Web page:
Oak Park filed a motion for summary judgment alleging that the consent order of March 15, 1978, upon which the June 15, 1978, judgment was entered, provided for the entry of judgment on June 15, 1978, for possession in Oak Park's favor if the property taxes due on the property had not been paid by that date. The motion further alleged that count II of the declaratory judgment complaint, alleging that Oak Park maliciously instituted suit against Dobsons, failed as a matter of law because Dobsons could not allege that the prior suit terminated in its favor as required by Illinois case law. After this motion was filed, but prior to the court's ruling on it, Dobsons filed a motion which sought to add an additional defendant, Roy's Hardware Store, Inc. (hereinafter Roy's Hardware), and to obtain a temporary injunction and various other relief to prevent Oak Park from renting the subject premises to Roy's Hardware. A second motion was filed seeking to amend Dobsons' complaint by adding counts VIII to XVII seeking damages for the conversion of certain stock and fixtures located at the store. These motions followed Oak Park's repossession of the subject premises on or about August 9, 1978. The trial court, on December 22, 1978, after examining a copy of the old and new lease, a copy of the amended complaint and amended answer in the forcible entry and detainer action and the affidavit of a beneficiary of the trust, granted the summary judgment. The court also denied Dobsons' motion for injunctive relief and the addition of Roy's Hardware as a defendant. After Dobsons' motion to vacate the trial court's judgment was denied, the following appeal was filed.

• 1 From our review on appeal, we find that the present appeal represents a collateral attack on the June 15, 1978, judgment. It is well settled that, where a court having jurisdiction of the parties and the subject matter enters a judgment, the judgment is conclusive between the litigants. The judgment may be attacked directly, however, by a motion to vacate and/or appeal, but not collaterally through the filing of a separate action. (Bakaitis v. Fink (1930), 340 Ill. 440, 172 N.E. 923; Hale v. Ault (1977), 51 Ill. App.3d 634, 367 N.E.2d 93. See Strojny v. Egeland (1971), 132 Ill. App.2d 779, 270 N.E.2d 231; City of Chicago v. Provus (1969), 115 Ill. App.2d 176, 253 N.E.2d 182; 23A Ill. L. & Prac. Judgments § 264 (1979).) Collateral attacks are prohibited because, as the court explained in City of Chicago:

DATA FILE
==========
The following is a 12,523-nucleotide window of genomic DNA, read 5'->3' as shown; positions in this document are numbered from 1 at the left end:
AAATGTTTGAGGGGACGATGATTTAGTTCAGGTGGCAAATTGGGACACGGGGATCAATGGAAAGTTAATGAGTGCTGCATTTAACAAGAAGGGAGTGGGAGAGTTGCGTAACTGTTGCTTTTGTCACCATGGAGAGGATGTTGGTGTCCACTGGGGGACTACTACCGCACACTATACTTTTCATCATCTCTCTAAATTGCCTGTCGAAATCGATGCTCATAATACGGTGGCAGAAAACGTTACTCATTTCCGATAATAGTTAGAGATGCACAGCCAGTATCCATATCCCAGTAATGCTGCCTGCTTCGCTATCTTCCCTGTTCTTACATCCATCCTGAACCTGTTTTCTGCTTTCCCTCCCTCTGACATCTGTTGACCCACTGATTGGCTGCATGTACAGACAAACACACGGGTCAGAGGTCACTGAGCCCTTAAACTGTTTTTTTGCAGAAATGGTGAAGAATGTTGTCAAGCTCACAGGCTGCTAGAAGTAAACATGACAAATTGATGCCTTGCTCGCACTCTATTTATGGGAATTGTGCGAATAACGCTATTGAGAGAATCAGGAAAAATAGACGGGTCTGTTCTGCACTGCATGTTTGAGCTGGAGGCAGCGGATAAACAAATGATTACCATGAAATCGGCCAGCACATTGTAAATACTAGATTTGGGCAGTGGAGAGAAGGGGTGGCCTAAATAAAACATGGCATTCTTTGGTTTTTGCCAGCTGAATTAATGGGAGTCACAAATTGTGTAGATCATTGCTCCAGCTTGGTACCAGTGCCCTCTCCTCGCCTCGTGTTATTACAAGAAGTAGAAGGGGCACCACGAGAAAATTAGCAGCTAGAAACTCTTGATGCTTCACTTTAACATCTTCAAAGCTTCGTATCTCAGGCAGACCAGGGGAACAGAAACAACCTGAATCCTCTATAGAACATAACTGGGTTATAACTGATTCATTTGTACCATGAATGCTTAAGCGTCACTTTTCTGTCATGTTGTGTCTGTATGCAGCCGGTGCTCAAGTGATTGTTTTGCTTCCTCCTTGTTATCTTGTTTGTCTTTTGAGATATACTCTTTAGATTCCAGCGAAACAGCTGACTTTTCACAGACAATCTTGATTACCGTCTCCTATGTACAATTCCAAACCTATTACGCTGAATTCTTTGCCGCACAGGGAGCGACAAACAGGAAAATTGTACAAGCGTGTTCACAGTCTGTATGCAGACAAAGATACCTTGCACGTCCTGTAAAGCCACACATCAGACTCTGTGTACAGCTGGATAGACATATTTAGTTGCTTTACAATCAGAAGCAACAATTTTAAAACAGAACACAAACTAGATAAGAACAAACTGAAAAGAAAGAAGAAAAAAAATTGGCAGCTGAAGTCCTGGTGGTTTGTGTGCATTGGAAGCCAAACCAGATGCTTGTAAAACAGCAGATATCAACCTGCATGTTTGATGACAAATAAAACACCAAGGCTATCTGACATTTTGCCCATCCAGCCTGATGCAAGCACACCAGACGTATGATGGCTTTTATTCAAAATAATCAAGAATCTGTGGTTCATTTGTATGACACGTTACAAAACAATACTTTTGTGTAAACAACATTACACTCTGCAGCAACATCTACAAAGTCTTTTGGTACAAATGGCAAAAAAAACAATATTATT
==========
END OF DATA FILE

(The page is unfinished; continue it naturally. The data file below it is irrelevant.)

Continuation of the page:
"Litigation must come to an end at some point in time * * * It is manifestly unfair to subject the defendants in the instant case to the financial and emotional stress of another trial on the same issues thereby giving the municipality a second opportunity to prove its case." 115 Ill. App.2d 176, 186.

• 2 In the instant case, Dobsons directly attacked the June 15, 1978, judgment entered in the forcible entry and detainer action in a motion to vacate and subsequently in an appeal. While the appeal was pending, the judgment was attacked by the filing of the present declaratory judgment action. There is no allegation that the trial court lacked either subject matter or personal jurisdiction over the parties (e.g., Hale v. Ault); accordingly, the collateral attack is improper.

Dobsons argues that this suit is not a collateral attack on the earlier judgment and, therefore, is not barred by the doctrine of res judicata because the forcible entry and detainer action (hereinafter first suit), involved the issue of possession and rent under a first lease while the declaratory judgment action (hereinafter second suit), raised issues concerning possession and damages under a second lease. At oral arguments, counsel for Dobsons admitted that the second lease was never executed by the bank as trustee and thereby impliedly conceded that the declaratory judgment action could not be construed as an action for the declaration of Dobsons' rights under a second lease.

Dobsons contends, however, that its right to possess the Norridge property under a month-to-month tenancy which it held in the property had not been adjudicated in the first suit and, therefore, could be raised in the second suit. Dobsons argues that the month-to-month tenancy was created when Oak Park accepted rent payments in an amount greater than the monthly rental under the first lease but equal to the amount recited as rent under the unexecuted second lease. Dobsons states that it agreed to the new term tenancy in consideration of Oak Park's agreement to dismiss the forcible entry and detainer action and seek payment of the tax deficiency from the former management of Dobsons. We are not convinced that a term tenancy existed in this instance. While payment of rent on a month-to-month basis in the absence of a contrary agreement would give rise to a month-to-month tenancy (Seidelman v. Kouvavus (1978), 57 Ill. App.3d 350, 373 N.E.2d 53; Kachigian v. Minn (1974), 23 Ill. App.3d 722, 320 N.E.2d 173), it is also recognized that: